The thing is that people go to see dolphins and whales because they're curious about them, and from a distance, also, because they love animals. If these marine mammals can't go back into the wild and survive, though, where could they stay and how would that be funded? Philanthropical foundations?
Sea Shepherd crew member Deborah Bassett said in a press release: "I have been to the infamous killing cove in Taiji, Japan to oppose the brutal slaughter of dolphins that take place there annually. People need to make the connection between dolphin captivity and the slaughter, an issue that was highlighted in the Academy Award winning film 'The Cove.' The message we want to get across to both locals and tourists here in Hawaii is do not buy a ticket to these shows or support any establishments with captive whales or dolphins, including Sea Life Park. After all, nature has given us the great fortune of seeing these amazingly intelligent animals across our island chain; there is simply no justification for this type of enslavement here or anywhere on the planet in 2014."
Sea Life Park issued the following statement through their public relations firm:
"As a member of the Alliance of Marine Mammal Parks and Aquariums, we are dedicated to the highest standards of care for marine mammals in order to provide an enriching educational experience for our park guests. Our animals receive constant attention and affection, and the best food, shelter and veterinary care, including on-site professionals and world-renowned experts who are on retainer to the Park. None of our dolphins on display at Sea Life Park have been acquired through drive hunts. The majority of our dolphins were born in captivity through a responsible breeding program."
True, Sea Life Park, which has been around 50 years, does a lot of educational programs and has a green sea turtle breeding program which regularly releases baby turtles into the wild. I wrote about it once. And once, a few years ago, I went to Sea Life Park as part of an Earth Day event after a beach cleanup.
But I think twice about it now. What do you think about dolphins and whales in captivity?
While five groups (of about four students each) watched 30-minute video clips, the project will gather more than 200 hours of footage to pore through (swimming, sleeping, playing, eating). The students are enlisted to help scientists put together a short video to present to the community as well as to be the future voice of monk seals.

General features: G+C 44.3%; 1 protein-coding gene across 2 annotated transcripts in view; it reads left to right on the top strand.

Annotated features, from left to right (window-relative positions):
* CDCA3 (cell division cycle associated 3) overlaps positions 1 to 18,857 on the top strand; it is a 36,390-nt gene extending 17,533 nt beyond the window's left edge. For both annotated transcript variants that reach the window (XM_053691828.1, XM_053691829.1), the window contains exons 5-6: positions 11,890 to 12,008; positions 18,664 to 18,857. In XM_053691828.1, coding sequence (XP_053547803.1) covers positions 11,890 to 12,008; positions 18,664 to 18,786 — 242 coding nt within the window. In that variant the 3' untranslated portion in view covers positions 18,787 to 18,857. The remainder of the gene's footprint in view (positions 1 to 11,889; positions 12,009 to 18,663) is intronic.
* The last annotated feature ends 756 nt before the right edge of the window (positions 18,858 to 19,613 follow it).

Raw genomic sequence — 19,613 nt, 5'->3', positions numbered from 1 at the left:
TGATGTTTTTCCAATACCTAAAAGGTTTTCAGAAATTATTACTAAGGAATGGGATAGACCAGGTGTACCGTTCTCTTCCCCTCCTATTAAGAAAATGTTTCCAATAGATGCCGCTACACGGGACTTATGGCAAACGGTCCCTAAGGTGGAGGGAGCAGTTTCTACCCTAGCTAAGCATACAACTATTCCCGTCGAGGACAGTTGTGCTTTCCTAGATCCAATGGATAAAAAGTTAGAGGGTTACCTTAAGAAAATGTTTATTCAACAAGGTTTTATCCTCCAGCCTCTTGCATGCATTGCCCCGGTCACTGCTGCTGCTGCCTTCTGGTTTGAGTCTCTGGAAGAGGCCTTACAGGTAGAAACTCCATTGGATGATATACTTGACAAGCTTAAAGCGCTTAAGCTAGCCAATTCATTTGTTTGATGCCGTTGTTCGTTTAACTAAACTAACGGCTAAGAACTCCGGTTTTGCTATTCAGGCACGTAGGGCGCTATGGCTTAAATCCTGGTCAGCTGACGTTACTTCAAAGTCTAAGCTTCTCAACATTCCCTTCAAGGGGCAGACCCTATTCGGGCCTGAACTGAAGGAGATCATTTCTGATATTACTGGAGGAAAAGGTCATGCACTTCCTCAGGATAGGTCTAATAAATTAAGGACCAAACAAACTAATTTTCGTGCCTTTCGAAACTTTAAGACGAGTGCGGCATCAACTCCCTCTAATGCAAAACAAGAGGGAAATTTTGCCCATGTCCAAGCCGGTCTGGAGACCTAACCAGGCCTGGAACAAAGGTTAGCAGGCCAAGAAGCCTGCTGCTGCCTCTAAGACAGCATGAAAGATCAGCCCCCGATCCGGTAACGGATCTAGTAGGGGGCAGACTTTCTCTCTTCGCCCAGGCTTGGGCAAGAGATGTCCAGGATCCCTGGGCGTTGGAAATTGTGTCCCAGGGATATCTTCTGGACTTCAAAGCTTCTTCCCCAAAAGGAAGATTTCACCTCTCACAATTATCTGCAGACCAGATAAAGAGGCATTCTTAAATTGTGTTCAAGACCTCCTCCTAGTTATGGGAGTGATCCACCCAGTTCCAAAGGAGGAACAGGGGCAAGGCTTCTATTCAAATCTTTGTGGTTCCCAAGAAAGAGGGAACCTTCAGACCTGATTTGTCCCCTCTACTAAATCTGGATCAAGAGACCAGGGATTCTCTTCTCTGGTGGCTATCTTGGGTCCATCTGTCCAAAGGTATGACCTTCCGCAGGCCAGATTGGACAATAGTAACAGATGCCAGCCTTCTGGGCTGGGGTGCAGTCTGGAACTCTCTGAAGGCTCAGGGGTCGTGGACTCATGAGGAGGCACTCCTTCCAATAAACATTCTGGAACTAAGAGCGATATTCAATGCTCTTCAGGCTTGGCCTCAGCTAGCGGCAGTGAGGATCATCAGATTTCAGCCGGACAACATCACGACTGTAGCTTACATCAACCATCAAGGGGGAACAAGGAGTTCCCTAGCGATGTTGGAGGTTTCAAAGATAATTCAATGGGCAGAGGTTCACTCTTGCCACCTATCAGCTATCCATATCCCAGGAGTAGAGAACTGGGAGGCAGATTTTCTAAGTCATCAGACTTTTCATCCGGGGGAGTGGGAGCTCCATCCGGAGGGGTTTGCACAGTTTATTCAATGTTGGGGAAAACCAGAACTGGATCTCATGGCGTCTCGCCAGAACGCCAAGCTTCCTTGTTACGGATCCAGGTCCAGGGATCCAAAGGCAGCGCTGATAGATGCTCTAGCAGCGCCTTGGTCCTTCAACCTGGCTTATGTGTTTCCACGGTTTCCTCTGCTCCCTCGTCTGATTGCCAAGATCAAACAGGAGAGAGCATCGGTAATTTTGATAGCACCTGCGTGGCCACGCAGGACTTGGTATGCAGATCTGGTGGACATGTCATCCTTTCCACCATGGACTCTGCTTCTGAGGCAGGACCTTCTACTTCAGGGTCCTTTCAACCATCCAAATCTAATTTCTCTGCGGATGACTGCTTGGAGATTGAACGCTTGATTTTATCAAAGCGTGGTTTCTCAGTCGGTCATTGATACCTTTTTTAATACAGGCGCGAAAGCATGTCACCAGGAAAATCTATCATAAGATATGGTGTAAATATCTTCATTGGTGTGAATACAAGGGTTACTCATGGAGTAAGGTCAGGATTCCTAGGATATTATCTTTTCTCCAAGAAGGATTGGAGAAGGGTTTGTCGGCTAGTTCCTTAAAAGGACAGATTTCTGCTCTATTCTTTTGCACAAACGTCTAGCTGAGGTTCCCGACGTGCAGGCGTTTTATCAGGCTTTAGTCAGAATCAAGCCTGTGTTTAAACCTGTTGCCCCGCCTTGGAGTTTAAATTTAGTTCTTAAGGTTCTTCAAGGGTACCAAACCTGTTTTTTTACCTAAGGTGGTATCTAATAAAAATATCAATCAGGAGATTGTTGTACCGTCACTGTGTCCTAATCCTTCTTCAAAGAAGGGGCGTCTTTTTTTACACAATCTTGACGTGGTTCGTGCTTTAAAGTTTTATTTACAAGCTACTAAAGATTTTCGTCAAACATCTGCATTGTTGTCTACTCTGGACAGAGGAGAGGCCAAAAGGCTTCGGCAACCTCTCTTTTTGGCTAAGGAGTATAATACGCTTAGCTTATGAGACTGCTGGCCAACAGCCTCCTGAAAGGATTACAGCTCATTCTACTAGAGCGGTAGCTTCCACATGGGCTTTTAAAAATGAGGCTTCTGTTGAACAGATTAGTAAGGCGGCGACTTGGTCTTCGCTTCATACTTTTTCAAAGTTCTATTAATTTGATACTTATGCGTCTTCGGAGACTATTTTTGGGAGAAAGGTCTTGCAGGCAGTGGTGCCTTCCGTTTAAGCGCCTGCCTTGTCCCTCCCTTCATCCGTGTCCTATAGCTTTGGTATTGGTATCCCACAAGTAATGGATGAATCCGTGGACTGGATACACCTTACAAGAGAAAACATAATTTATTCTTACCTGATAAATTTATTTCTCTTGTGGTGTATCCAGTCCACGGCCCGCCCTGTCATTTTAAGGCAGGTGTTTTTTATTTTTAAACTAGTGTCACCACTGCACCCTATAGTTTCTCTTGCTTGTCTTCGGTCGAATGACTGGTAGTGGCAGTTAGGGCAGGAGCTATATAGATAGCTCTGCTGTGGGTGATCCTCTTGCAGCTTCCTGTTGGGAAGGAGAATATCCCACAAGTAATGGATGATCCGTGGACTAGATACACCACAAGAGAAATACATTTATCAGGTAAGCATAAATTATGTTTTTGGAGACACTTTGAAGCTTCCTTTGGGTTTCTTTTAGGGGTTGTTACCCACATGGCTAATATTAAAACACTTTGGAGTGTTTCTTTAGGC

It's a great idea — taking science out of its "scientific research bubble" and out into the community.
"I think the main takeaway for my students was the first hand experience watching un-touched footage," wrote teacher Dani Padilla in an e-mail. "They got to DO rather than be told. They were not just having the 'facts' fed to them through the grapevine. Instead, they were the ones collecting the data and watching a monk seal pass up hundreds of fish before he decided to eat anything...."
Castle High School teacher Dani Padilla with students as they examine footage taken from the National Geographic crittercam mounted on Kermit the monk seal's back. Photo by Craig Kojima.
Now, back to Kermit. You can't help loving Kermit when you see him. Monk Seal Foundation volunteer Barbara Billand, who provided the courtesy photo above, admits he's her favorite of the many monk seals she keeps tabs on. He's often found at White Plains Beach, snoozing in the sun.
"He's a very cool seal," she said. "Very laid back, a gentleman."
Monk seals can live between 25 to 30 years, dive for an average of 6 minutes when feeding and eat a varied diet of fish, octopus, crabs, shrimp and lobster. They grow up to seven feet long and weigh 400 to 600 pounds. They can also travel long distances.
While the monk seals may not be keen about having these crittercams attached (who knows what they would say if they could?), NOAA scientist Charles Littnan said in a Feb. 12 FB post that the new technology will provide valuable data about their foraging behavior (more than satellite tags and scat analysis can offer) as well as their habitat. It also offers potential solutions for fisheries.
It can also help dispel myths about the critically endangered monk seals, one of them being that they consume a lot. First-hand footage can show, rather than just tell the community these facts. "I'm not trying to create love for the seals," said Littnan, "Just knowledge, with the facts."
If you're interested in learning more about Hawaii's monk seals or volunteering, check out the Hawaiian Monk Seal Research Program's Facebook Page. If you see a monk seal sleeping on shore, do not approach, touch or feed it. If you see one in distress, call 888-256-9840.
Capt. Dave Anderson of Dana Point, Calif., captured this beautiful footage of a mother and baby Hawaiian humpback whale off the waters of Maui during a recent trip in February. Stay tuned to the second half of this five-minute video, which starts with a dolphin stampede in Dana Point.
He captured the footage by drone – or quadcopter — during a vacation on Maui. The mother and baby approached his boat off Maui, says Capt. Dave, and he made sure to maintain a respectful distance while capturing the footage.
"I have not been this excited about a new technology since we built our underwater viewing pods on our whale watching boat," he said.